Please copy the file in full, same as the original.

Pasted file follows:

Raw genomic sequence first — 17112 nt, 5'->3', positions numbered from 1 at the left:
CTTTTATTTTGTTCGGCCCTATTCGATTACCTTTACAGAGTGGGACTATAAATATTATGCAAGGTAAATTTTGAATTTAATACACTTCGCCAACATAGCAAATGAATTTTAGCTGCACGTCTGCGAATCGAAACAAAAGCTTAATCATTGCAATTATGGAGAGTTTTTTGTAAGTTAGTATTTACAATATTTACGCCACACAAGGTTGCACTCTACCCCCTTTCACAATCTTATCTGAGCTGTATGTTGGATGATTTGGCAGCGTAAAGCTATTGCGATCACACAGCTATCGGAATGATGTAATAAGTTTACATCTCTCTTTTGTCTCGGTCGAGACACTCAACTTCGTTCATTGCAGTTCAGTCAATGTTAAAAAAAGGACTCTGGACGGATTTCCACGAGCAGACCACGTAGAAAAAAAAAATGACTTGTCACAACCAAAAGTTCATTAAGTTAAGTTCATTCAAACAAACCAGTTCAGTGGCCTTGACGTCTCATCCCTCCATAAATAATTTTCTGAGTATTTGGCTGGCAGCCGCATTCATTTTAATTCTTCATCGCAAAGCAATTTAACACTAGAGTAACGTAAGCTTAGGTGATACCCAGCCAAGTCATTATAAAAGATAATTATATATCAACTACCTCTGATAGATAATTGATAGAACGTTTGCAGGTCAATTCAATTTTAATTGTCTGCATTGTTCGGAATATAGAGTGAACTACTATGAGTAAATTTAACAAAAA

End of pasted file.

Raw genomic sequence first — 17112 nt, 5'->3', positions numbered from 1 at the left:
CTTTTATTTTGTTCGGCCCTATTCGATTACCTTTACAGAGTGGGACTATAAATATTATGCAAGGTAAATTTTGAATTTAATACACTTCGCCAACATAGCAAATGAATTTTAGCTGCACGTCTGCGAATCGAAACAAAAGCTTAATCATTGCAATTATGGAGAGTTTTTTGTAAGTTAGTATTTACAATATTTACGCCACACAAGGTTGCACTCTACCCCCTTTCACAATCTTATCTGAGCTGTATGTTGGATGATTTGGCAGCGTAAAGCTATTGCGATCACACAGCTATCGGAATGATGTAATAAGTTTACATCTCTCTTTTGTCTCGGTCGAGACACTCAACTTCGTTCATTGCAGTTCAGTCAATGTTAAAAAAAGGACTCTGGACGGATTTCCACGAGCAGACCACGTAGAAAAAAAAAATGACTTGTCACAACCAAAAGTTCATTAAGTTAAGTTCATTCAAACAAACCAGTTCAGTGGCCTTGACGTCTCATCCCTCCATAAATAATTTTCTGAGTATTTGGCTGGCAGCCGCATTCATTTTAATTCTTCATCGCAAAGCAATTTAACACTAGAGTAACGTAAGCTTAGGTGATACCCAGCCAAGTCATTATAAAAGATAATTATATATCAACTACCTCTGATAGATAATTGATAGAACGTTTGCAGGTCAATTCAATTTTAATTGTCTGCATTGTTCGGAATATAGAGTGAACTACTATGAGTAAATTTAACAAAAA